BALTIMORE -- Federal prosecutors have appealed last month's court decision that overturned the mail fraud and racketeering convictions of former governor Marvin Mandel and five political associates.
Concerned that their ability to convict corrupt government officials could be crippled if the decision stands, prosecutors asked the judge who made the decision to stay his order pending a decision by the 4th U.S. Circuit Court of Appeals in Richmond.
U.S. District Judge Frederic N. Smalkin vacated the convictions Nov. 12, citing a recent Supreme Court decision that limited prosecutors' ability to use the mail fraud statute in government corruption cases.
The judge ruled that the former governor and codefendants W. Dale Hess, Harry W. Rodgers III, William A. Rodgers, Irvin Kovens and Ernest N. Cory Jr. were convicted of using the mail to defraud citizens of their "intangible right" to good government, which the Supreme Court said in June is not a crime under federal law.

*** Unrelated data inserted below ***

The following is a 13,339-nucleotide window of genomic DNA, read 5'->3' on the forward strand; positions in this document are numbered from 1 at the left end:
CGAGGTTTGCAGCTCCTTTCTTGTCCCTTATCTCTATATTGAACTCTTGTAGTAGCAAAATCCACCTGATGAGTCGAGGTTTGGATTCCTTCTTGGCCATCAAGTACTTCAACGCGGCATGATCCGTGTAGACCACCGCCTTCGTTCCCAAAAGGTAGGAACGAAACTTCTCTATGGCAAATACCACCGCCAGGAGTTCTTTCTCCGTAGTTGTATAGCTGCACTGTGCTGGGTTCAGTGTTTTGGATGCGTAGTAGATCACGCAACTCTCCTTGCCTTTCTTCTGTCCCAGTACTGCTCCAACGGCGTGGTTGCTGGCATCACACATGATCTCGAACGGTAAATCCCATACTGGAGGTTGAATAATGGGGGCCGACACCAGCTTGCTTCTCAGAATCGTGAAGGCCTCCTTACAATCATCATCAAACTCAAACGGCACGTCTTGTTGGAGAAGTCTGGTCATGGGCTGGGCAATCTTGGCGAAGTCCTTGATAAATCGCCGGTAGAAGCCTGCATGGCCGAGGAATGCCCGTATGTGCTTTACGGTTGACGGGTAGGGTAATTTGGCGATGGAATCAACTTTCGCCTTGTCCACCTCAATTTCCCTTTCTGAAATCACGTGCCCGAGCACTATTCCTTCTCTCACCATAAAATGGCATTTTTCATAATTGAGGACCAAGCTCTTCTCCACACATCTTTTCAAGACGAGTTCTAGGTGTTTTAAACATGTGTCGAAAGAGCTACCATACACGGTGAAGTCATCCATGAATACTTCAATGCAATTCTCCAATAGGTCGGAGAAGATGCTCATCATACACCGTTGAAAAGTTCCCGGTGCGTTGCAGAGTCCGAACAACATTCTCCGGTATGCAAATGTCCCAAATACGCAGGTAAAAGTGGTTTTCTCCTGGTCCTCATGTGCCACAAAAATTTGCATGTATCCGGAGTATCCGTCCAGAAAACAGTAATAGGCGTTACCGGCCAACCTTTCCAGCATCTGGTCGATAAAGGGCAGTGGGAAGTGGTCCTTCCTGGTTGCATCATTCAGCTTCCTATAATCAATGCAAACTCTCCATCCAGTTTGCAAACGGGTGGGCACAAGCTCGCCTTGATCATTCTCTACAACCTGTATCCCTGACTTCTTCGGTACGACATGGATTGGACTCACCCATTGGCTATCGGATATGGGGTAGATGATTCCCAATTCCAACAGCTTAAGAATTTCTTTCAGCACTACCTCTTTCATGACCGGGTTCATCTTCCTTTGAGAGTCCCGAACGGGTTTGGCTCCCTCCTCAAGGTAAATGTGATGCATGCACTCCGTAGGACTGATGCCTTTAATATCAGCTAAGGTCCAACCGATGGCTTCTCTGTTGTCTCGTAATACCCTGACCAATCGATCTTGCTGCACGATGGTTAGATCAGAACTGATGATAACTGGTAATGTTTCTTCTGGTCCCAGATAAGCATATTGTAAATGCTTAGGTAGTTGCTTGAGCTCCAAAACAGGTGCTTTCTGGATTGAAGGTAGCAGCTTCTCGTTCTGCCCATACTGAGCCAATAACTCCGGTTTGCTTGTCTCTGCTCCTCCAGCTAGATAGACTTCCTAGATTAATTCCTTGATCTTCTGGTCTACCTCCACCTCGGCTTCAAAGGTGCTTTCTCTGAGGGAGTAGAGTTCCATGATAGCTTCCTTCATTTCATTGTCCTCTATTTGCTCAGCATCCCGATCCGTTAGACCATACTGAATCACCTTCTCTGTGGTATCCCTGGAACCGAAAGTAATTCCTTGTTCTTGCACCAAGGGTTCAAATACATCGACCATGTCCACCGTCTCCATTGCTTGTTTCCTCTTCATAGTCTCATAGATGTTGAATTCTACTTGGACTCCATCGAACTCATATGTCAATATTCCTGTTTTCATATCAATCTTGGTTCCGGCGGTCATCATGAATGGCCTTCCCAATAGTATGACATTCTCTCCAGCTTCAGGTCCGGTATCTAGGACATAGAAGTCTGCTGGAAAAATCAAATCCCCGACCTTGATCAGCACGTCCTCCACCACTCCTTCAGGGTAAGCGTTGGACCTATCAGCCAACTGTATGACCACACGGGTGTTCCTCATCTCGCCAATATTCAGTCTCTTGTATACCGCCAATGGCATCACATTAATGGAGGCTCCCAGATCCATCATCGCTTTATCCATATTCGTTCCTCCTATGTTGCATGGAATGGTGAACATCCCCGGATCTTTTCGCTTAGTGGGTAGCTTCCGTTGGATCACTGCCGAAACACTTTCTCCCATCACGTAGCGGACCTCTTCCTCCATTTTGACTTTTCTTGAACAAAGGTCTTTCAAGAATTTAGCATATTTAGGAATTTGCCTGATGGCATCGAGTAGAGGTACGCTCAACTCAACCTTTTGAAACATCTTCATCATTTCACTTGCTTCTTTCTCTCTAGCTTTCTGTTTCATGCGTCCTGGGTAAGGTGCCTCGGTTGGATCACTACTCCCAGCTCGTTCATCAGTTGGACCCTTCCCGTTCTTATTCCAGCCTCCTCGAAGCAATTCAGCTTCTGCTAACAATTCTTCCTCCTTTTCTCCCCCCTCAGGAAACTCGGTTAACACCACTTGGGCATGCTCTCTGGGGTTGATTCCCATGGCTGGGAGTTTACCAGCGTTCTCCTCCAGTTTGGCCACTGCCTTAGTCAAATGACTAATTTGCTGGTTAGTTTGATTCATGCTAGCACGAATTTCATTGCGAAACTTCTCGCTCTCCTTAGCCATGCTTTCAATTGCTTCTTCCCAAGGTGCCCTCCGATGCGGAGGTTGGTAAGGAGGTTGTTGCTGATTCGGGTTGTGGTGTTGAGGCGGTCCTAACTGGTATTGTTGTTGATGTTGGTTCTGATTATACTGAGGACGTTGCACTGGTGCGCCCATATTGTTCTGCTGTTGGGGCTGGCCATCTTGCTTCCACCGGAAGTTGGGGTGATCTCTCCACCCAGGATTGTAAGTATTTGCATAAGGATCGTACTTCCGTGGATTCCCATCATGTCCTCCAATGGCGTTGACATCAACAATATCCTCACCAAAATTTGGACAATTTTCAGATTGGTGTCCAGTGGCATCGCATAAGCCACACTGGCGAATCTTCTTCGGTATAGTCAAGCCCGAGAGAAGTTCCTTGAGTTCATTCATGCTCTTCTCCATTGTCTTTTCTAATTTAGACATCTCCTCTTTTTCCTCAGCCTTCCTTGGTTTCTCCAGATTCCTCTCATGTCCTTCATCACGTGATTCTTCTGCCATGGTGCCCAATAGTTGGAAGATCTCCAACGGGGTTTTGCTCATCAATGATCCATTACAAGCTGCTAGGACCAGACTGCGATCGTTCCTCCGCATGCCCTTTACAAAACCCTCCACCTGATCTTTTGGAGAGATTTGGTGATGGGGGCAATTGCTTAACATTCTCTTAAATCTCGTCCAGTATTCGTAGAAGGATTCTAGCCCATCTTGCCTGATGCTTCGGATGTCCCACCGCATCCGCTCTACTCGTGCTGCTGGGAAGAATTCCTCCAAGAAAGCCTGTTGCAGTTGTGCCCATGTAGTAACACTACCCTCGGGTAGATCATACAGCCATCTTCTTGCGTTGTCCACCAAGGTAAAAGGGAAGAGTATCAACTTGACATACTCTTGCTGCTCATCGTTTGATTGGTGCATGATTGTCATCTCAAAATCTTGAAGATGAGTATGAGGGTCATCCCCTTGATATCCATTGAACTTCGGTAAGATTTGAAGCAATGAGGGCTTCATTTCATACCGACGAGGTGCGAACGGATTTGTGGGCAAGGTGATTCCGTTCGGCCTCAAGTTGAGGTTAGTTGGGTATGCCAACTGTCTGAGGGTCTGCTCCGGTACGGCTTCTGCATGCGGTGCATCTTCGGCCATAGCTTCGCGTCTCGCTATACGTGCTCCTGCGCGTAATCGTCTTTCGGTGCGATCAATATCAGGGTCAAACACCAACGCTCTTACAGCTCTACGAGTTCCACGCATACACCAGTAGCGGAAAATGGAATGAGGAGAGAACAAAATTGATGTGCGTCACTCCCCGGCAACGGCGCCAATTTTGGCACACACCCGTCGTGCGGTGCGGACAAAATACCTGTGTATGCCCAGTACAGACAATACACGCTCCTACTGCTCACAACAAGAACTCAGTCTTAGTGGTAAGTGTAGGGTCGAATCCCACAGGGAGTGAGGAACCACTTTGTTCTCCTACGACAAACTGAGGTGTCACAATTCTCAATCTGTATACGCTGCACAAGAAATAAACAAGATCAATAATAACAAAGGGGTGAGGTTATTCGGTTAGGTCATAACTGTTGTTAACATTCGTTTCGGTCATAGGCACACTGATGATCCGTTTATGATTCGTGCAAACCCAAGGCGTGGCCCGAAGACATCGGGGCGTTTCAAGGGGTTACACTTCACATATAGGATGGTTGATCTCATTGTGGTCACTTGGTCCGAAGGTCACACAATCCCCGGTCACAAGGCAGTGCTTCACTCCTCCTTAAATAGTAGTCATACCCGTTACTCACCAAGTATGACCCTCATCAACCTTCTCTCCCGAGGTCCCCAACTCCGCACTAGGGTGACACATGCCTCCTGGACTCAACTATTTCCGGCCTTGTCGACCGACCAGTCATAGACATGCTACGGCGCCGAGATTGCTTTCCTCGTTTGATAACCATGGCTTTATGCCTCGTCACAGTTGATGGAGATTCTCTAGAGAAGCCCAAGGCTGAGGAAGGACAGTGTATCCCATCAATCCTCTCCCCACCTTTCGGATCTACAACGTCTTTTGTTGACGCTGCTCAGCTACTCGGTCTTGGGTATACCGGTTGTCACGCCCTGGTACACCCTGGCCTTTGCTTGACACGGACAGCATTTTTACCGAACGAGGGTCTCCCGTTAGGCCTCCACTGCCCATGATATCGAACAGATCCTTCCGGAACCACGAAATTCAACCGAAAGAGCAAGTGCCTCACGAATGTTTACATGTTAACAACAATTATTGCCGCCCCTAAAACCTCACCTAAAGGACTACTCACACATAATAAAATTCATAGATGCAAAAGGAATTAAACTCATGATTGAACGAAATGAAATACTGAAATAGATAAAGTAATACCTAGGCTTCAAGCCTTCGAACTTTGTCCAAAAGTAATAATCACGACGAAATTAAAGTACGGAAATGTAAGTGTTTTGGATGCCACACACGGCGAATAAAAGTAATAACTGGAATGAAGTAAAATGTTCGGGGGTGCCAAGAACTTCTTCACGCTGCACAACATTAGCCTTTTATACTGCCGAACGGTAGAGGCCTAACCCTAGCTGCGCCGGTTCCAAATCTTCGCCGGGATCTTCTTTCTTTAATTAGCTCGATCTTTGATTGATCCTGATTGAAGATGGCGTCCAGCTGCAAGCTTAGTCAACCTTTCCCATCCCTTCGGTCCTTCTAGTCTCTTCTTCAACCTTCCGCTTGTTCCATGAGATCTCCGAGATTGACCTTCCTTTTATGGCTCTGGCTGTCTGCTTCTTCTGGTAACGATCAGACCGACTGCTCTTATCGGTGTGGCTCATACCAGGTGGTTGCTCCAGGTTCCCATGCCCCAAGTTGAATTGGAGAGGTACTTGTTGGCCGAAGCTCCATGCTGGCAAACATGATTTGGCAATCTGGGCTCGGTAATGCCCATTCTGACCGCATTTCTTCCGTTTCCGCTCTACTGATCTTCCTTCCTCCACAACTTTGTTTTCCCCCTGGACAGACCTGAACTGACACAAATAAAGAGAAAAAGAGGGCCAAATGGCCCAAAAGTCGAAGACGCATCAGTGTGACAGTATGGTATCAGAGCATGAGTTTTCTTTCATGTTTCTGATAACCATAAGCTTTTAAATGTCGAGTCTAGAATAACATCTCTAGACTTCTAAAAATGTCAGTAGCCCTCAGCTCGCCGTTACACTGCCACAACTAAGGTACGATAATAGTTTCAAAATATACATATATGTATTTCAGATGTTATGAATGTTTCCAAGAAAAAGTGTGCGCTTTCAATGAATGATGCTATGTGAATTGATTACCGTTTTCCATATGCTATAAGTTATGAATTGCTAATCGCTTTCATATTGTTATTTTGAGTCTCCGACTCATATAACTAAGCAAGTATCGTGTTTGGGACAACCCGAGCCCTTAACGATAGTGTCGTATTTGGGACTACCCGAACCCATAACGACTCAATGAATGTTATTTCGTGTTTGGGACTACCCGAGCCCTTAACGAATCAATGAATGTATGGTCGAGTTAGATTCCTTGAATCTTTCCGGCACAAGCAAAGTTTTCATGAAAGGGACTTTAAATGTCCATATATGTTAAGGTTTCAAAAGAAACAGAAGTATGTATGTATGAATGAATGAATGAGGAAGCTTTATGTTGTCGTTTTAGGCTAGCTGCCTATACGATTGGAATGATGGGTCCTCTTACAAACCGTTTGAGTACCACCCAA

As of Friday, prosecutors still had not received approval from the U.S. Justice Department to pursue the appeal, but they filed notice within the required 30-day limit.
Martin S. Himeles Jr., an assistant U.S. attorney, said, "We expect to get approval."
The prosecution did not state its reasons for the appeal, but Breckinridge L. Willcox, the U.S. attorney for Maryland, has said he will raise a number of arguments, including that the 1987 Supreme Court decision should not be applied retroactively in this case.
Defense lawyers are expected to file a response this week to the government's request to stay Smalkin's ruling.
In their motion, prosecutors contended that the "primary practical effect" of the stay would be that the government would not have to return $160,000 in fines paid by Kovens, the Rodgers brothers and Hess, as ordered by Smalkin.
Mandel and the others have already served their prison terms. Mandel served 19 months of a three-year sentence.